Book Review: Himalaya—A Human History By Ed Douglas

This is an enjoyable, interesting and thoroughly dangerous book of 528 pages, published in 2020 and according to Ed Douglas 25 years in the gestation. I was given a copy as a gift at a recent “significant” birthday. 

Dangerous? I thought my final trip to the area would be a planned trek last summer 2020 up the Baltoro glacier, but then postponed. Now, after reading this I’ve added to that list: treks to Shivling, Nanda Dev and the Singalila Ridge in Sikkim. Each of those can be tackled late in the year as the nights draw in here and the clocks change. So, in effect extending the year. And dangerous also, because my reading has led me to order three more books for follow up certain aspects and people.

Many of the characters and incidents it describes  were either simply new to me or perhaps with better explanations than I’d had previously. Just a few which stuck in my mind are: George Bogle, the first “Westerner” to go to Tibet in 1774. The British/Nepali war of 1814-16 and it’s historically important settlement. The Gurkhas. The bloody history of the Nepali Royal families. Taking tea from China to grow in Assam and Darjeeling. The visit of the Nepal Royal family to Queen Victoria in the UK. Mummery’s untimely death on Nanga Parbat in 1895. Younghusband’s brutal assault on Tibet in 1904. That George Everest never saw the mountain. Alex Kellas, the little known mountaineer and forerunner to Bill Tilman who died in tough circumstances. How the current Dalai Lama was chosen aged 4 in 1939 and the position of the Panchen Lama. The Indo/China war of 1962 and Ngawang Sangdrol and the human rights injustices by China in Tibet. A thorough list really would be endless.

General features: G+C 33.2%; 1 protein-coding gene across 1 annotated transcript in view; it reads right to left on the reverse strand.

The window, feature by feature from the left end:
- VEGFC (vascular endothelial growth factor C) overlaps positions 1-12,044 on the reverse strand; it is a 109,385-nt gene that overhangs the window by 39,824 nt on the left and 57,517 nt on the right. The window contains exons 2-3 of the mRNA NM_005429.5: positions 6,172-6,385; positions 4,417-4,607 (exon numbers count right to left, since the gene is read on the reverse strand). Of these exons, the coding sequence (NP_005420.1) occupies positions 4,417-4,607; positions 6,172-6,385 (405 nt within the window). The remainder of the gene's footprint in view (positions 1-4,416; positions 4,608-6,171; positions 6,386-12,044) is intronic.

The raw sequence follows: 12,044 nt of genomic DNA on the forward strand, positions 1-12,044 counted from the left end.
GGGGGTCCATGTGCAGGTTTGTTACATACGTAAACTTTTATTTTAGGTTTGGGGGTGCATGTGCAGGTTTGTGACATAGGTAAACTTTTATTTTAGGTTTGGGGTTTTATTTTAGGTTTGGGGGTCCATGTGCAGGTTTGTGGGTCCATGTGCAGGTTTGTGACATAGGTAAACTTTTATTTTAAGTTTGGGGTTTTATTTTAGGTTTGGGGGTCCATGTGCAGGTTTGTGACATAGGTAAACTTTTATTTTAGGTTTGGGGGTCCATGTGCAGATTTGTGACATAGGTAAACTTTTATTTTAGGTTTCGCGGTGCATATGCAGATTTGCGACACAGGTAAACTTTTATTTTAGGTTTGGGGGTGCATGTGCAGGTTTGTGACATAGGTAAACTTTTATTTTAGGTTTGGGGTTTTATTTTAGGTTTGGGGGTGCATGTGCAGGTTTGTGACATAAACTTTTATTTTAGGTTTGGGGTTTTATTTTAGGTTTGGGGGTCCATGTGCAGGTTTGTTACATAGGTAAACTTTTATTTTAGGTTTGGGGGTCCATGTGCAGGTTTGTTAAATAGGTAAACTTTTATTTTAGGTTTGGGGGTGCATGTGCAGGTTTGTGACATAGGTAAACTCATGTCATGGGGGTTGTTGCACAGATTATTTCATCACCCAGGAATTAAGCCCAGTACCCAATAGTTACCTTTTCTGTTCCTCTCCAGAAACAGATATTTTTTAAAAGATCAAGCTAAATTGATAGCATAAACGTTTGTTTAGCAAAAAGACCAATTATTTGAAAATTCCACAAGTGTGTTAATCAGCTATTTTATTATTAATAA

The book is good describing the ongoing political machinations over the centuries between Tibet, Nepal, China and the East India Company and then the British and India. And explains why Nepal managed to maintain it’s sovereignty despite at one stage in 1791/92 the Chinese at war coming within 35kms of Kathmandu. As would be expected from Ed Douglas, there is plenty of mountaineering history too.